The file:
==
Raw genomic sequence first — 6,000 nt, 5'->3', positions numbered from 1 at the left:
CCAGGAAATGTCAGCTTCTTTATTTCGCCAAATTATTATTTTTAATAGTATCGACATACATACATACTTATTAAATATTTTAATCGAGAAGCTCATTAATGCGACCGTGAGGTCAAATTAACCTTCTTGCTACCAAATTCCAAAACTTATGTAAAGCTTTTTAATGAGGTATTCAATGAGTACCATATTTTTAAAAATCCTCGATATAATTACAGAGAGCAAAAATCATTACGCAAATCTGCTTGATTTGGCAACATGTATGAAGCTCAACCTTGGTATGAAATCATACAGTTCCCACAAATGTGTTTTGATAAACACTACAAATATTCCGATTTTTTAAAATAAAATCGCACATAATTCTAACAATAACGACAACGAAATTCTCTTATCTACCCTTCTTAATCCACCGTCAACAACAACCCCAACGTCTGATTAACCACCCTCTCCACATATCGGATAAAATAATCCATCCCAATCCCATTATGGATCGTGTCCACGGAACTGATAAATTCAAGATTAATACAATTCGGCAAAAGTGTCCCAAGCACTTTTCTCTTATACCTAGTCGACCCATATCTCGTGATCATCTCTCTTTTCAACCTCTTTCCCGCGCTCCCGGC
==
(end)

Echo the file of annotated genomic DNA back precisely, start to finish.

Raw genomic sequence first — 6,000 nt, 5'->3', positions numbered from 1 at the left:
CCAGGAAATGTCAGCTTCTTTATTTCGCCAAATTATTATTTTTAATAGTATCGACATACATACATACTTATTAAATATTTTAATCGAGAAGCTCATTAATGCGACCGTGAGGTCAAATTAACCTTCTTGCTACCAAATTCCAAAACTTATGTAAAGCTTTTTAATGAGGTATTCAATGAGTACCATATTTTTAAAAATCCTCGATATAATTACAGAGAGCAAAAATCATTACGCAAATCTGCTTGATTTGGCAACATGTATGAAGCTCAACCTTGGTATGAAATCATACAGTTCCCACAAATGTGTTTTGATAAACACTACAAATATTCCGATTTTTTAAAATAAAATCGCACATAATTCTAACAATAACGACAACGAAATTCTCTTATCTACCCTTCTTAATCCACCGTCAACAACAACCCCAACGTCTGATTAACCACCCTCTCCACATATCGGATAAAATAATCCATCCCAATCCCATTATGGATCGTGTCCACGGAACTGATAAATTCAAGATTAATACAATTCGGCAAAAGTGTCCCAAGCACTTTTCTCTTATACCTAGTCGACCCATATCTCGTGATCATCTCTCTTTTCAACCTCTTTCCCGCGCTCCCGGC